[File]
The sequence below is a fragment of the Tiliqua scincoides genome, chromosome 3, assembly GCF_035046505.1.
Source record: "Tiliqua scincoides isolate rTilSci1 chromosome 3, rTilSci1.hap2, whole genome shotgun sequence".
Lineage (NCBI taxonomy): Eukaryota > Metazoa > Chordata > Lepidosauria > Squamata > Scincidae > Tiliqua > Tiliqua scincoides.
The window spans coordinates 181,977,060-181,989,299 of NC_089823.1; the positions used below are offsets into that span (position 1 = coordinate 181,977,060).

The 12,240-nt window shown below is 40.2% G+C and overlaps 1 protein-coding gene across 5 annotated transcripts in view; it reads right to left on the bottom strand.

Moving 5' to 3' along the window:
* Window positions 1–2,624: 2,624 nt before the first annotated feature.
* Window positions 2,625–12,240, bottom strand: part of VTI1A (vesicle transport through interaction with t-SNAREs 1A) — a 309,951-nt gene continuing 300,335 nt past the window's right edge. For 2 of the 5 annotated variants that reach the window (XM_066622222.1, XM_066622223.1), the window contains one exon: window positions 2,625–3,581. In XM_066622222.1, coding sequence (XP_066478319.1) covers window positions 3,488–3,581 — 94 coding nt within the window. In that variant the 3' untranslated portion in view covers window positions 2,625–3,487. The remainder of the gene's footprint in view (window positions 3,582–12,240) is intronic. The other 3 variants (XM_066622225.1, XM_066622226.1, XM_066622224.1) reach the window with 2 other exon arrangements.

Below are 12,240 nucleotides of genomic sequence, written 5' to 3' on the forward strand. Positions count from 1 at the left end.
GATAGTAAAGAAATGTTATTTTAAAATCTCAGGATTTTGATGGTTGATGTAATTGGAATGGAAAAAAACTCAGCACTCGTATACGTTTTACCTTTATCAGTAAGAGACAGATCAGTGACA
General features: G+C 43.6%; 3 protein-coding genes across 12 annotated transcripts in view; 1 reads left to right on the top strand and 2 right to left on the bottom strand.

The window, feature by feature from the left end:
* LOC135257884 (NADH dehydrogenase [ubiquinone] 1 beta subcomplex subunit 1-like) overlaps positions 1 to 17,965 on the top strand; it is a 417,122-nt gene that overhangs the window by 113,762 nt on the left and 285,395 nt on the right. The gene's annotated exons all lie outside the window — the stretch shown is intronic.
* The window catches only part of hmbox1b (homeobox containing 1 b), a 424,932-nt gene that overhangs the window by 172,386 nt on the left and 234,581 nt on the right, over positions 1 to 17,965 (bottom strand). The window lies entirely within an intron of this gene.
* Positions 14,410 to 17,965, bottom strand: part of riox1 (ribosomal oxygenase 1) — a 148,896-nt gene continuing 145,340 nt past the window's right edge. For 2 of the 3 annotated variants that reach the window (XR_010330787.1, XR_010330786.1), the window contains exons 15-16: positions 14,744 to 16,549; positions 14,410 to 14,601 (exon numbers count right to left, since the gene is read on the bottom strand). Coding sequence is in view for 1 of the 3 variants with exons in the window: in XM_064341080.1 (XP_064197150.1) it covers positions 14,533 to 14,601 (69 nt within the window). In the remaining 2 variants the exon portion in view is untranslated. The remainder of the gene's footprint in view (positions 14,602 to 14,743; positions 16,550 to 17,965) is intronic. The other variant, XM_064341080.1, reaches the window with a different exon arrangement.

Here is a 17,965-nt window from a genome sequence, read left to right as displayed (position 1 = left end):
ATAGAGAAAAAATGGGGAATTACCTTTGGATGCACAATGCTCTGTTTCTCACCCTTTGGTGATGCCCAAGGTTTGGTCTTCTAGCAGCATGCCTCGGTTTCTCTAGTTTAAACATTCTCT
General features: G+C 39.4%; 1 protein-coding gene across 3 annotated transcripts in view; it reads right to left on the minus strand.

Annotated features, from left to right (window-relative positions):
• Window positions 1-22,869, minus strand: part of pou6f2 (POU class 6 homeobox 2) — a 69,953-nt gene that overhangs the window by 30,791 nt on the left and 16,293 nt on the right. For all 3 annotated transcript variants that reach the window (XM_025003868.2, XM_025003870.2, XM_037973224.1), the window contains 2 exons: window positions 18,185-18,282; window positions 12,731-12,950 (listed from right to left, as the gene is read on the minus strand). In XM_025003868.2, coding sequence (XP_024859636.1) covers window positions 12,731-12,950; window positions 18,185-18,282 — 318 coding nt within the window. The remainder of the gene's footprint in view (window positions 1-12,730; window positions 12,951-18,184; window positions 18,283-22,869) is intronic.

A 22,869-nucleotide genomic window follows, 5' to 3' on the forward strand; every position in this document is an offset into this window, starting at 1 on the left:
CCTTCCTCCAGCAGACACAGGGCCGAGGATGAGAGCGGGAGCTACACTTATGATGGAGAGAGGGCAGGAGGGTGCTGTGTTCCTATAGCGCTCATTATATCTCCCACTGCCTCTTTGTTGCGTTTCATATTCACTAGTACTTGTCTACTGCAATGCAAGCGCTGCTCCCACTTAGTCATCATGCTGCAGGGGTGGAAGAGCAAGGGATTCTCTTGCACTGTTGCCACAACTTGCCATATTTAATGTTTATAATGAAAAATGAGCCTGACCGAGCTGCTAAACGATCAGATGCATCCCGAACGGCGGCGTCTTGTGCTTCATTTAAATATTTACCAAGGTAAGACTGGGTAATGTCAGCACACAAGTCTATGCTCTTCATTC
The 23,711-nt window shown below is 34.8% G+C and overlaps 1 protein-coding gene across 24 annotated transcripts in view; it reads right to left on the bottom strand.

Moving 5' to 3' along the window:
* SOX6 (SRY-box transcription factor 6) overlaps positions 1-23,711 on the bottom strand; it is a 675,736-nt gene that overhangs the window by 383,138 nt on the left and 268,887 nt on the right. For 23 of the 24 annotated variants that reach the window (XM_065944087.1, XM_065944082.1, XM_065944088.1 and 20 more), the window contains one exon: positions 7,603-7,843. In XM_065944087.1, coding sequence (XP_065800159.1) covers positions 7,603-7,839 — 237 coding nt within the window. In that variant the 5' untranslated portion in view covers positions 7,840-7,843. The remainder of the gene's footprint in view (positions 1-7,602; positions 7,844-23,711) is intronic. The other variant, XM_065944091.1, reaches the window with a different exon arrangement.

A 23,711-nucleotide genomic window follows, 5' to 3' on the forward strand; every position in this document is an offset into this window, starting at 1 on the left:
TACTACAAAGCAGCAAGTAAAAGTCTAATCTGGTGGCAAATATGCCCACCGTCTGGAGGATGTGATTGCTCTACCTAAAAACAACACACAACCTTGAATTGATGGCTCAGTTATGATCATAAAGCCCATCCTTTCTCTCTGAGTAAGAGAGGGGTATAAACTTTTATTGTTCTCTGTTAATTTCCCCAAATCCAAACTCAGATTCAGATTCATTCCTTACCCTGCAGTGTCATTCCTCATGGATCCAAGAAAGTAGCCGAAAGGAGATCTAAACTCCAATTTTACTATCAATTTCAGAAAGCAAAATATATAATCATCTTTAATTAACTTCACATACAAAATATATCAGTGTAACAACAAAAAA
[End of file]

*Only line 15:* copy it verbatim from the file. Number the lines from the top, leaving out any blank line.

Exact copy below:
* Positions 14,410 to 17,965, bottom strand: part of riox1 (ribosomal oxygenase 1) — a 148,896-nt gene continuing 145,340 nt past the window's right edge. For 2 of the 3 annotated variants that reach the window (XR_010330787.1, XR_010330786.1), the window contains exons 15-16: positions 14,744 to 16,549; positions 14,410 to 14,601 (exon numbers count right to left, since the gene is read on the bottom strand). Coding sequence is in view for 1 of the 3 variants with exons in the window: in XM_064341080.1 (XP_064197150.1) it covers positions 14,533 to 14,601 (69 nt within the window). In the remaining 2 variants the exon portion in view is untranslated. The remainder of the gene's footprint in view (positions 14,602 to 14,743; positions 16,550 to 17,965) is intronic. The other variant, XM_064341080.1, reaches the window with a different exon arrangement.